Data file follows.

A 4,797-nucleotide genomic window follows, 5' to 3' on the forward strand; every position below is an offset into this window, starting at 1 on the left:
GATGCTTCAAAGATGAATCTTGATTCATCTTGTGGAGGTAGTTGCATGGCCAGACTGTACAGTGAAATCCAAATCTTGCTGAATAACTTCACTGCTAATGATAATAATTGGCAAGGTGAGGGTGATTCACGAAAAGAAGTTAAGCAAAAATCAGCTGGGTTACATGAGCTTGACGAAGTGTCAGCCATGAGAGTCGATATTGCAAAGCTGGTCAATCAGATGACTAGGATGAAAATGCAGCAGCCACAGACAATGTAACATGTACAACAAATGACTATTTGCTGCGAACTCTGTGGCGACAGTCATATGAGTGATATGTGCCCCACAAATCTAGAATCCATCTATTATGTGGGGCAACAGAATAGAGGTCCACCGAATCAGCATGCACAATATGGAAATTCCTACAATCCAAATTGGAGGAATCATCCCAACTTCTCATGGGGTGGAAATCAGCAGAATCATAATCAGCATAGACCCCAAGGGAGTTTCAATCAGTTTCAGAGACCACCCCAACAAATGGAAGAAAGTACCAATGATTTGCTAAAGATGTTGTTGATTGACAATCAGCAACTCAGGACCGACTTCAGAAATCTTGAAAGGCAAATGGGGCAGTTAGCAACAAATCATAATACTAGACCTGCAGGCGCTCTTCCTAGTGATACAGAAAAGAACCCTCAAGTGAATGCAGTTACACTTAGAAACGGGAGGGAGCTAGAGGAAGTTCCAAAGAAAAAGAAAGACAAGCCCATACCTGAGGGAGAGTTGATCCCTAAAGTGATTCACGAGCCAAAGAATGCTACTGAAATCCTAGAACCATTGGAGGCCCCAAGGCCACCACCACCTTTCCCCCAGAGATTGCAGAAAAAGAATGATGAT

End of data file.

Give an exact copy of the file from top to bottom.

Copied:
A 4,797-nucleotide genomic window follows, 5' to 3' on the forward strand; every position below is an offset into this window, starting at 1 on the left:
GATGCTTCAAAGATGAATCTTGATTCATCTTGTGGAGGTAGTTGCATGGCCAGACTGTACAGTGAAATCCAAATCTTGCTGAATAACTTCACTGCTAATGATAATAATTGGCAAGGTGAGGGTGATTCACGAAAAGAAGTTAAGCAAAAATCAGCTGGGTTACATGAGCTTGACGAAGTGTCAGCCATGAGAGTCGATATTGCAAAGCTGGTCAATCAGATGACTAGGATGAAAATGCAGCAGCCACAGACAATGTAACATGTACAACAAATGACTATTTGCTGCGAACTCTGTGGCGACAGTCATATGAGTGATATGTGCCCCACAAATCTAGAATCCATCTATTATGTGGGGCAACAGAATAGAGGTCCACCGAATCAGCATGCACAATATGGAAATTCCTACAATCCAAATTGGAGGAATCATCCCAACTTCTCATGGGGTGGAAATCAGCAGAATCATAATCAGCATAGACCCCAAGGGAGTTTCAATCAGTTTCAGAGACCACCCCAACAAATGGAAGAAAGTACCAATGATTTGCTAAAGATGTTGTTGATTGACAATCAGCAACTCAGGACCGACTTCAGAAATCTTGAAAGGCAAATGGGGCAGTTAGCAACAAATCATAATACTAGACCTGCAGGCGCTCTTCCTAGTGATACAGAAAAGAACCCTCAAGTGAATGCAGTTACACTTAGAAACGGGAGGGAGCTAGAGGAAGTTCCAAAGAAAAAGAAAGACAAGCCCATACCTGAGGGAGAGTTGATCCCTAAAGTGATTCACGAGCCAAAGAATGCTACTGAAATCCTAGAACCATTGGAGGCCCCAAGGCCACCACCACCTTTCCCCCAGAGATTGCAGAAAAAGAATGATGAT